Amber also has some cool electrical properties that I wrote about a while back too. Amber & copal will get a negative electric charge while glass will be positively charged.
Plastics will also be charged negatively like amber. Soooo…I don’t recommend using this property to test.
Amber & copal have very similar healing properties of aligning with the solar plexus chakra and inviting in a sunny disposition however, amber is more powerful than copal.
Irradiation of mineral specimens is a pretty common thing. You may not realize it but many gemstones on the market are irradiated to get a more vibrant or deeper color.
Is it dangerous?
Yeah, I’d try to steer clear of them:
- deeply pigmented topaz
- artificially dark (almost black) smokey quartz
- very deep hot pink or red tourmaline
- colored diamonds
- deeply colored kunzite
- some cultured pearls
- vibrant yellow heliodor (irradiated pal aquamarine)
Some sellers choose to take milky quartz & subject it to gamma-ray radiation normally used to clean germs from medical equipment & food (oh yeah…that’s gamma-ray RADIATION on your food….sheesh!).
Anyway, back on topic.
So, when they radiate the milky quartz with the gamma rays you get a deeply pigmented, almost smoky quartz that’s almost entirely opaque like the 1 I show here while I was shopping in Tucson in 2012. BTW, Ron Coleman’s Mine will tell you (if you ask) that their smokey’s are irradiated:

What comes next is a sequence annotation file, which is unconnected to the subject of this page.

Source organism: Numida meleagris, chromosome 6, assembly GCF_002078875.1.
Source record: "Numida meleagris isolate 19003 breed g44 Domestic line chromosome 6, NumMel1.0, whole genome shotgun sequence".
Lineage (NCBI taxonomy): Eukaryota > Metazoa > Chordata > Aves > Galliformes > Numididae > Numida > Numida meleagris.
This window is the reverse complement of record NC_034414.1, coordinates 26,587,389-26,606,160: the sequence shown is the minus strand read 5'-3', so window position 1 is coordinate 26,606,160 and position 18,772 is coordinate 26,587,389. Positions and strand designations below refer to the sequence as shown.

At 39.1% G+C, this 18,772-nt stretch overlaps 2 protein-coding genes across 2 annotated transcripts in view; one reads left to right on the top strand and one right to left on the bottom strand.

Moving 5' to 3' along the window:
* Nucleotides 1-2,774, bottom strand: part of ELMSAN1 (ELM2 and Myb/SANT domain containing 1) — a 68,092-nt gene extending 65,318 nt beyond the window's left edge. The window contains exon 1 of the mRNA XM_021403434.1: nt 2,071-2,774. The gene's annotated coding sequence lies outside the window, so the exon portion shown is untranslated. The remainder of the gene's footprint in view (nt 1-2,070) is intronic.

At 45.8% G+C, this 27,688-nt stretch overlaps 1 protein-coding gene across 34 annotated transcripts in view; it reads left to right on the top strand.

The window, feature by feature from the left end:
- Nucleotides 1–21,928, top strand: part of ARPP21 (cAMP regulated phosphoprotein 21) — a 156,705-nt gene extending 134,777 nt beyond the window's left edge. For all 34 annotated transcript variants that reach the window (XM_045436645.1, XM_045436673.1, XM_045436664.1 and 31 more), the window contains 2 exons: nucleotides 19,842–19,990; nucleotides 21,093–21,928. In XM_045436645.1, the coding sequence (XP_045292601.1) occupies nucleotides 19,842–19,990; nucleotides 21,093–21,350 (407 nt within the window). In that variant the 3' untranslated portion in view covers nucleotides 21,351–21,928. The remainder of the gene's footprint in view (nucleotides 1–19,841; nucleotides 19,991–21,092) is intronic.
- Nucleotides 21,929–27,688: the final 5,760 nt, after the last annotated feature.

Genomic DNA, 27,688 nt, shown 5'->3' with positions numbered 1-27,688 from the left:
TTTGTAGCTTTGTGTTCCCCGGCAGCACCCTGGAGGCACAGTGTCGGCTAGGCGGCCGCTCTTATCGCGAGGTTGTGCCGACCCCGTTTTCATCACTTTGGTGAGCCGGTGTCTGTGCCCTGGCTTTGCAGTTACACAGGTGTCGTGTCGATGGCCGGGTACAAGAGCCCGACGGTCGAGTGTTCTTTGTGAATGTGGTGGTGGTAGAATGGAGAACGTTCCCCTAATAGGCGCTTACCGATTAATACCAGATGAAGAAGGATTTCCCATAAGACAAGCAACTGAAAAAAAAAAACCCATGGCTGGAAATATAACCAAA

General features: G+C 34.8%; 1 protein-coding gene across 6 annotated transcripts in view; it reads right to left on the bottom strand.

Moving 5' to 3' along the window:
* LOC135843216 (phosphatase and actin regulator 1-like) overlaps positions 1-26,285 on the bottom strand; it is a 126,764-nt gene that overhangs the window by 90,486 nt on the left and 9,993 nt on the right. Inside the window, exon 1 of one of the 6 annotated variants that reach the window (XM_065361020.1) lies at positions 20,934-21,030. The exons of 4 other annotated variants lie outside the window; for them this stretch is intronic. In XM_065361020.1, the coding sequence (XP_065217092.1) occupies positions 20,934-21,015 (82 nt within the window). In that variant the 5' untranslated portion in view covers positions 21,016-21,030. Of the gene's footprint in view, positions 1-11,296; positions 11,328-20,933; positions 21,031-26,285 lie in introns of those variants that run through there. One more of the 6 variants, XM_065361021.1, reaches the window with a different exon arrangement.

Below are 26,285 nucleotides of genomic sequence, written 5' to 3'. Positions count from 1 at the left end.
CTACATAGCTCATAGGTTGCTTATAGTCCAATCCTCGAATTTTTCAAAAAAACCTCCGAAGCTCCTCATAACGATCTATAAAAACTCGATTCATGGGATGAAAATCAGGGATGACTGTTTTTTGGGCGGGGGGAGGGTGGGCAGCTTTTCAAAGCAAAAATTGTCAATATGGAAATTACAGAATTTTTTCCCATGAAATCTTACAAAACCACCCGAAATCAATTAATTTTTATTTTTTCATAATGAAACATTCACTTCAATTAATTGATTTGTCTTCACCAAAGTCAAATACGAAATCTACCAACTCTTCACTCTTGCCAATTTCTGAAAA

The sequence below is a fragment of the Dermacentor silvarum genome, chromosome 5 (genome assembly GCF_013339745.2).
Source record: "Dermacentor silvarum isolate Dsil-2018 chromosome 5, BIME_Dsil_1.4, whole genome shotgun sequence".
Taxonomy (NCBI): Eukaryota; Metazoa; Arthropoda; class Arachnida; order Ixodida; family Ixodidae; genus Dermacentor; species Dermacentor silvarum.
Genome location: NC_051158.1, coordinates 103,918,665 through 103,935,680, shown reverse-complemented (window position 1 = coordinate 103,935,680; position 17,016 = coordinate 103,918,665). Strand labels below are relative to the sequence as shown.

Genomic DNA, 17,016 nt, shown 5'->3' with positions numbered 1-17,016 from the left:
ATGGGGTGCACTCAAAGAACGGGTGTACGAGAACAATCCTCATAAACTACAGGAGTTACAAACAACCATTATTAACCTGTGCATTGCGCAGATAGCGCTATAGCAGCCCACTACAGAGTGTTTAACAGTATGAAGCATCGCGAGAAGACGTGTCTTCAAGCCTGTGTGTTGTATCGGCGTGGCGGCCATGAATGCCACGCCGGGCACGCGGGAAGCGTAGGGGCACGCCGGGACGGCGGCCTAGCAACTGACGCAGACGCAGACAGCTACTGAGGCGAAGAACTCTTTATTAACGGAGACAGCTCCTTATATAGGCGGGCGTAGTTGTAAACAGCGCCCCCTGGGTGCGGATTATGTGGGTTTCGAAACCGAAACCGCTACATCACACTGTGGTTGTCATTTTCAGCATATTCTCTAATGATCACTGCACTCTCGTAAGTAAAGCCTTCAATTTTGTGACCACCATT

BTW, quartz colored by natural radiation from Mama Earth is not radioactive & is safe to carry. Yes, Mother Earth NATURALLY radiates quartz that’s included with some aluminum to create smokey quartz but this is a slower, gentler process. I explain more about that here:
1 telltale sign of an artificially irradiated smokey is that the color fades FAST when exposed to sunlight whereas a natural smokey will retain its color longer.
If the seller tells you it’s from Arkansas, raise your eyebrows way up high b/c smokeys usually don’t occur there & they certainly won’t be very dark like I explain in the vid above.
Now don’t confuse dark irradiated quartz with Morion quartz.
This dreamy stuff just recently came on the scene. It’s a deeply colored, black quartz only occurs in & around volcanic rocks. These babies are RARE & formed by natural radiation caused by nearby uranium deposits from South Africa or in Poland. Natural Morion quartz retains some translucence when held up to the light as you can see in my pic below.
Rainbow Cal-Silica or Calsilica
Rainbow Calsilica is bogus.
Turns out its calcite ground up & mixed in with car paint, plastic & resin!! YEAH! YUCKO!!
Some sellers will insist that it’s a naturally occurring stone, but there’s very little evidence to back it up. With some digging, I turned up a juicy document by the Swiss Gemological Institute that states… it’s a fake.
So that’s THAT!
Who are you buying from? Are they reputable & do they know what they’re talking about? Be informed & cautious.
Happy Crystal Buying.